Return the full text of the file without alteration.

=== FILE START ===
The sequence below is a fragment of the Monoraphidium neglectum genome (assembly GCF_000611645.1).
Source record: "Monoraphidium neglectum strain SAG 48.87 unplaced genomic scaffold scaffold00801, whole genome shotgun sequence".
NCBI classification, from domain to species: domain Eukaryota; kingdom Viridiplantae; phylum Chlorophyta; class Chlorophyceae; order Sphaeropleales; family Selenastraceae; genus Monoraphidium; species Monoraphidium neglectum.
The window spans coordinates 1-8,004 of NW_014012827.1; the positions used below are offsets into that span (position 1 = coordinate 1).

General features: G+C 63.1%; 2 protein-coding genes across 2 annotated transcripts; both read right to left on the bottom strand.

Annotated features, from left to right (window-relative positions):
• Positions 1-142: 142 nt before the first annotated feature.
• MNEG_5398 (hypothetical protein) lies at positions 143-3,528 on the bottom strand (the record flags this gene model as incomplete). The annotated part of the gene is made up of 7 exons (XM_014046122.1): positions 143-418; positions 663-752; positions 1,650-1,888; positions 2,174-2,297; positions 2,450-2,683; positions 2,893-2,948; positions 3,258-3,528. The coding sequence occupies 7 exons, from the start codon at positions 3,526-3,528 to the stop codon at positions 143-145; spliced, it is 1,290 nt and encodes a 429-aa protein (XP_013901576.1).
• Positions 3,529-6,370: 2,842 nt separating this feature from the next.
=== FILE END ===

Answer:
The sequence below is a fragment of the Monoraphidium neglectum genome (assembly GCF_000611645.1).
Source record: "Monoraphidium neglectum strain SAG 48.87 unplaced genomic scaffold scaffold00801, whole genome shotgun sequence".
NCBI classification, from domain to species: domain Eukaryota; kingdom Viridiplantae; phylum Chlorophyta; class Chlorophyceae; order Sphaeropleales; family Selenastraceae; genus Monoraphidium; species Monoraphidium neglectum.
The window spans coordinates 1-8,004 of NW_014012827.1; the positions used below are offsets into that span (position 1 = coordinate 1).

General features: G+C 63.1%; 2 protein-coding genes across 2 annotated transcripts; both read right to left on the bottom strand.

Annotated features, from left to right (window-relative positions):
• Positions 1-142: 142 nt before the first annotated feature.
• MNEG_5398 (hypothetical protein) lies at positions 143-3,528 on the bottom strand (the record flags this gene model as incomplete). The annotated part of the gene is made up of 7 exons (XM_014046122.1): positions 143-418; positions 663-752; positions 1,650-1,888; positions 2,174-2,297; positions 2,450-2,683; positions 2,893-2,948; positions 3,258-3,528. The coding sequence occupies 7 exons, from the start codon at positions 3,526-3,528 to the stop codon at positions 143-145; spliced, it is 1,290 nt and encodes a 429-aa protein (XP_013901576.1).
• Positions 3,529-6,370: 2,842 nt separating this feature from the next.